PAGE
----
Winter ride

Winter ride

10 December, 2013
Fujian Tulou
Cycling tour through earth fortresses of China

A Winter Ride through the Fujian Tulou
Orange persimmons against a blue sky, yellow corn drying against age-darkened timbers, maroon rosella, green tea hedges - these were the colours of our winter weekend-cycle to Fujian’s earth-fortress roundhouses known as tulou.
Tea fueled our journey  – the regions delicious Iron Buddha Oolong, a welcome respite from the challenging hills. You raise a sweat even in winter but the rewards of choosing to cycle easily out weighed any pain.
Byways into forgotten Tulou
Yongding and Nanjing counties in Southern Fujian are home to thousands of Tulou – the traditional clan homes of the emigrant Hakka who fled war in their northern homelands from the 12th century onward. Forty six tulou were listed as outstanding examples of a unique defensive and communal architecture in harmony with their environment by UNESCO in 2008. It is increasingly difficult however to experience the living Hakka heritage, as these famed few tulou are rapidly transforming into souvenir emporiums and tour bus paking lots.
 We avoided all 46 UNESCO tulou, bar one – the magnificent Prince of Tulou’s  Fu Yu Lou, where we breakfasted on noodles and purple Taro buns escaping to the back roads before the buses pulled in
On bikes trucked in from Xiamen,  we rode away down tiny farmers roads to happily forgotten tulou, where traditional ways remain undisrupted by tourism.
Along the Nanxi valley’s “great wall of tulou”, old folk drying persimmons invited us to scrump our own fruit with a pronged bag attached to a bamboo pole.
A free-range chicken, killed and plucked of its feathers by the river, was cooked up with mushrooms and herbs gathered in a nearby fengshui forest for our lunch.
Vibrant red chili’s and the famous Hakka Tofu, sun drying on bamboo discs, also appeared on the table.
We realized that the smaller the roads we travelled, the more  actual tulou dwellers we met - rather than the thousands of tourists at the checklist tulous.
The scent of tea
The pass from Yongding into Nanjing county gave us the breeze on our faces perfumed by the scent of tea being roasted. Tea reverence has transformed the landscape of Nanjing County into a patchwork of tea-hedges, sheltered by bamboo and intercropped with orchards. On two wheels you simply follow your nose into home factories where famers hand sort the tips, roast, then  compress them into the Iron Buddha Oolong pellets - one of China’s most magical teas.
Tulou Hospitaility
Poking our heads into random tea farms and tulou along the way, the reaction of locals was to first, gasp at the madness of biking all that way to see them, then flip the switch on the kettle and motion us toward the ceremonial tea table. Tea in Fujian is served with “Kungfu’ ceremony – brewed with a lot of leaf in a small lidded bowl, decanted into a jug after counting to seven, then poured into tiny cups with lots of sloshing of the tea. The more remote the tulou, the better the tea, with growers offering their finest leaves from a limited not-for-purchase personal stash.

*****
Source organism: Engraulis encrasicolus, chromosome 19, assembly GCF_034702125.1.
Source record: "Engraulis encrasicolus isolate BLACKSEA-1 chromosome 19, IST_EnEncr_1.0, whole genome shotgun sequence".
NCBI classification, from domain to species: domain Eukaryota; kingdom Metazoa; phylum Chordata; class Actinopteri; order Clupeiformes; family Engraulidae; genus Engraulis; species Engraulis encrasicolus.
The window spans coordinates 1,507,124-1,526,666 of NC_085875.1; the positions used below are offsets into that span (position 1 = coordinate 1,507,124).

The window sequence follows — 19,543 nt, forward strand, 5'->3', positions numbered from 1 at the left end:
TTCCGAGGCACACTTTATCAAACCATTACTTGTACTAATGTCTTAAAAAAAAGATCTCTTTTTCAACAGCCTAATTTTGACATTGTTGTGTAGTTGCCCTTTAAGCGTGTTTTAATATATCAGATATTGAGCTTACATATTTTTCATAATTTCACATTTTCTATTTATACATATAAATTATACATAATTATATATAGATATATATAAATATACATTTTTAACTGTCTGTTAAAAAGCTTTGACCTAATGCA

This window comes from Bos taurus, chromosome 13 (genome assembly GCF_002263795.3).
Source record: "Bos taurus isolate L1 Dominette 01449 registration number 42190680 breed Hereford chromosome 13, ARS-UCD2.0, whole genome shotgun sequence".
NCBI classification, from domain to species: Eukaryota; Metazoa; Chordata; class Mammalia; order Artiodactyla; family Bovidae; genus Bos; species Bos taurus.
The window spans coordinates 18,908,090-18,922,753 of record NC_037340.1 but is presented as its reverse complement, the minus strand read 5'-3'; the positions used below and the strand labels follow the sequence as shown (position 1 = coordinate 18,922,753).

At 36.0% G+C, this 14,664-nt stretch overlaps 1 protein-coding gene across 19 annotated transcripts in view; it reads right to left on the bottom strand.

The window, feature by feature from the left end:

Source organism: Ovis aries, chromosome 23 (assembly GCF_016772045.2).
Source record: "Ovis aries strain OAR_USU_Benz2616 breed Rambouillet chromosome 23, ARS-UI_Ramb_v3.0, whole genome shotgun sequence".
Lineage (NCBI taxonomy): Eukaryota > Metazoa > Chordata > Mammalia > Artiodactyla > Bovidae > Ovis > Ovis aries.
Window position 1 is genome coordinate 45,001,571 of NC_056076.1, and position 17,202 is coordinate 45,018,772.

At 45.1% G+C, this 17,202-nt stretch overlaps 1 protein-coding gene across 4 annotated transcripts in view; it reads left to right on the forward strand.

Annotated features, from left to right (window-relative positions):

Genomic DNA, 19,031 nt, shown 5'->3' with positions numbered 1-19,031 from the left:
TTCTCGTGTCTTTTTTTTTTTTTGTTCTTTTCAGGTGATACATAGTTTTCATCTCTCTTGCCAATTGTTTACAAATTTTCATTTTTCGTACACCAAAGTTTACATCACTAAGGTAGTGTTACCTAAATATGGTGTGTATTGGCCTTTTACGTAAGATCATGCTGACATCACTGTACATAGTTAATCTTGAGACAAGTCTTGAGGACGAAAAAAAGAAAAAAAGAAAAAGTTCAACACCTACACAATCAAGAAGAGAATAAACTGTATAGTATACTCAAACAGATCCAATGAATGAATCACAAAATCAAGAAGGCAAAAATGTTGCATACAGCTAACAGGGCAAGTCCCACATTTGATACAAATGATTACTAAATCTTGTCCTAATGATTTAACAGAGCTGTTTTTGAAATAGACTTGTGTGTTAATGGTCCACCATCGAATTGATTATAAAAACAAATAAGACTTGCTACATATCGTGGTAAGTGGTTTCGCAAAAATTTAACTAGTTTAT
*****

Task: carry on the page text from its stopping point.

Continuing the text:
This fundamental cultural nicety has changed in the UNESCO tulou, where after buying a ticket to get in you are hustled into a tea shop to buy average tasting over priced tea.
Authentically experiencing the culture and not changing it are key principles of sustainable travel that are difficult to balance with the mass tourism planned for many of these tulou .
Sustainable Travel

The beautiful 1950’s era Qing Xing Tulou where we stayed that night is amongst the last group of tulou to be constructed in the traditional rammed earth round house style. Managed by an NGO called Friends of the Tulou who maintain it for its aging residents, they offer rooms by prior arrangement for self-catering study groups who will not impose on the residents day to day lives.
I sampled a bowl of rabbit and wild herb soup, declined the numerous cups of tea, nodded, smiled and watched the wrinkled residents herd chickens across the cobble stone courtyards and gossip by the  massive front door.

Living in a crumbling tulou is sweet and homely for a cycling tourist, but quite unfashionable for young Fujianese, who mostly opt for better plumbing, and the privacy offered by modern block homes away from the clan.
It’s sad but a practical approach to changing times.
A stunning experience, cycling the tulou does feel like a last look at a disappearing culture.  The rustic landscape, the architectural brilliance in the self-sufficient tulou, the warmth and generosity of the people – feel like treasures that are slipping away.
Cycling to visit them, may not turn this around, but it is the best way to appreciate them, and least likely to hasten that change.
Join us for the next turn of landscape colour palate on The Hutong’s Spring Tea and Tulou Eco Cycle .
About the author
Bruce researched the Fujian Tulou as a destination for the Hutong – a cultural centre in Beijing that facilitates service and educational immersion trips for international school students. He now runs a regular adult eco- cycle weekender to the Tulou and will be operating similar eco cycle weekenders to other destinations accessible to Hong Kong.
His next Fujian Tea and Tulou Eco Cycle will be in Spring 2014 and operated through the Hutong.
For further enquiries, please write to or follow Bruce’s Bike Aways Facebook Page

By: Bruce Foreman


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